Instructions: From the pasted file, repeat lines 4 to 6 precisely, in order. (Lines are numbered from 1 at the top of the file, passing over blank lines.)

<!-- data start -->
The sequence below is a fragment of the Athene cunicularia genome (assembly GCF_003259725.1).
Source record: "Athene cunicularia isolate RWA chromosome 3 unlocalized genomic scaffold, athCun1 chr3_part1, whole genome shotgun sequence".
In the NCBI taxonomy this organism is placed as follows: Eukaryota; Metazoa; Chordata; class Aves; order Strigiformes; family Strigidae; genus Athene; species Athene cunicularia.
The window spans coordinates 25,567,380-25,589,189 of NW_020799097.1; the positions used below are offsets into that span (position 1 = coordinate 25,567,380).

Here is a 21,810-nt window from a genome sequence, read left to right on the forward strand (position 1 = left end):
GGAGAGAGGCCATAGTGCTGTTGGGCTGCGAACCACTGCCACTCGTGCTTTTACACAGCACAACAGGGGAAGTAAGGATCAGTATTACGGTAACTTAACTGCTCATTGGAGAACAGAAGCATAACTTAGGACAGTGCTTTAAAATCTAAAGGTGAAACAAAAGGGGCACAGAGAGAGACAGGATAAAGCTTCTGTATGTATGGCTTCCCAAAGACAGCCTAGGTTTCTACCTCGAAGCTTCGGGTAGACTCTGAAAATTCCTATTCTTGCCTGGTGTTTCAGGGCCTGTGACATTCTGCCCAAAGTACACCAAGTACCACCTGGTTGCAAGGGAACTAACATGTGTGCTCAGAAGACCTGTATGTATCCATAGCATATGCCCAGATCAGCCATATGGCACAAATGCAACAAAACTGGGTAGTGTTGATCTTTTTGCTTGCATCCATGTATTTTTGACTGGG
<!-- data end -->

The window spans coordinates 25,567,380-25,589,189 of NW_020799097.1; the positions used below are offsets into that span (position 1 = coordinate 25,567,380).

Here is a 21,810-nt window from a genome sequence, read left to right on the forward strand (position 1 = left end):
GGAGAGAGGCCATAGTGCTGTTGGGCTGCGAACCACTGCCACTCGTGCTTTTACACAGCACAACAGGGGAAGTAAGGATCAGTATTACGGTAACTTAACTGCTCATTGGAGAACAGAAGCATAACTTAGGACAGTGCTTTAAAATCTAAAGGTGAAACAAAAGGGGCACAGAGAGAGACAGGATAAAGCTTCTGTATGTATGGCTTCCCAAAGACAGCCTAGGTTTCTACCTCGAAGCTTCGGGTAGACTCTGAAAATTCCTATTCTTGCCTGGTGTTTCAGGGCCTGTGACATTCTGCCCAAAGTACACCAAGTACCACCTGGTTGCAAGGGAACTAACATGTGTGCTCAGAAGACCTGTATGTATCCATAGCATATGCCCAGATCAGCCATATGGCACAAATGCAACAAAACTGGGTAGTGTTGATCTTTTTGCTTGCATCCATGTATTTTTGACTGGG